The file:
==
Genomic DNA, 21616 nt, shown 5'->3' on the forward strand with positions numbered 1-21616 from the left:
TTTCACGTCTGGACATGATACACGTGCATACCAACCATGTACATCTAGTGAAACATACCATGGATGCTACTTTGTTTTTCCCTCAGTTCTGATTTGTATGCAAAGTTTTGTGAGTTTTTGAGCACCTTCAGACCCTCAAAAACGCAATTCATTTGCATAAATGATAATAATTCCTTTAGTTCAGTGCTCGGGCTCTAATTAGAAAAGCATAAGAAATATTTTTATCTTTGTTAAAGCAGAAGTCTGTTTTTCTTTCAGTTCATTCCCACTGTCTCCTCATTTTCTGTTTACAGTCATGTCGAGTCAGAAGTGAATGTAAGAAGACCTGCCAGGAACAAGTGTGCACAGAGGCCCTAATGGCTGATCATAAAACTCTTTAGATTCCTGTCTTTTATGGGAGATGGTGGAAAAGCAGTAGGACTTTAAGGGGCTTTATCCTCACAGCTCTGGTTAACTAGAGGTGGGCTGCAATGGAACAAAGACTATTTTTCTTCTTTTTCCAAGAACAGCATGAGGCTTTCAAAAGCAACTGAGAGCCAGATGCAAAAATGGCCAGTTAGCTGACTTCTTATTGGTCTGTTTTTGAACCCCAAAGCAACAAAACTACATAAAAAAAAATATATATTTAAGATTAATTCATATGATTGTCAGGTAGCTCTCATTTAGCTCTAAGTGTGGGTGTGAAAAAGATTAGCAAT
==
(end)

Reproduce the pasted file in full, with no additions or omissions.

Genomic DNA, 21616 nt, shown 5'->3' on the forward strand with positions numbered 1-21616 from the left:
TTTCACGTCTGGACATGATACACGTGCATACCAACCATGTACATCTAGTGAAACATACCATGGATGCTACTTTGTTTTTCCCTCAGTTCTGATTTGTATGCAAAGTTTTGTGAGTTTTTGAGCACCTTCAGACCCTCAAAAACGCAATTCATTTGCATAAATGATAATAATTCCTTTAGTTCAGTGCTCGGGCTCTAATTAGAAAAGCATAAGAAATATTTTTATCTTTGTTAAAGCAGAAGTCTGTTTTTCTTTCAGTTCATTCCCACTGTCTCCTCATTTTCTGTTTACAGTCATGTCGAGTCAGAAGTGAATGTAAGAAGACCTGCCAGGAACAAGTGTGCACAGAGGCCCTAATGGCTGATCATAAAACTCTTTAGATTCCTGTCTTTTATGGGAGATGGTGGAAAAGCAGTAGGACTTTAAGGGGCTTTATCCTCACAGCTCTGGTTAACTAGAGGTGGGCTGCAATGGAACAAAGACTATTTTTCTTCTTTTTCCAAGAACAGCATGAGGCTTTCAAAAGCAACTGAGAGCCAGATGCAAAAATGGCCAGTTAGCTGACTTCTTATTGGTCTGTTTTTGAACCCCAAAGCAACAAAACTACATAAAAAAAAATATATATTTAAGATTAATTCATATGATTGTCAGGTAGCTCTCATTTAGCTCTAAGTGTGGGTGTGAAAAAGATTAGCAAT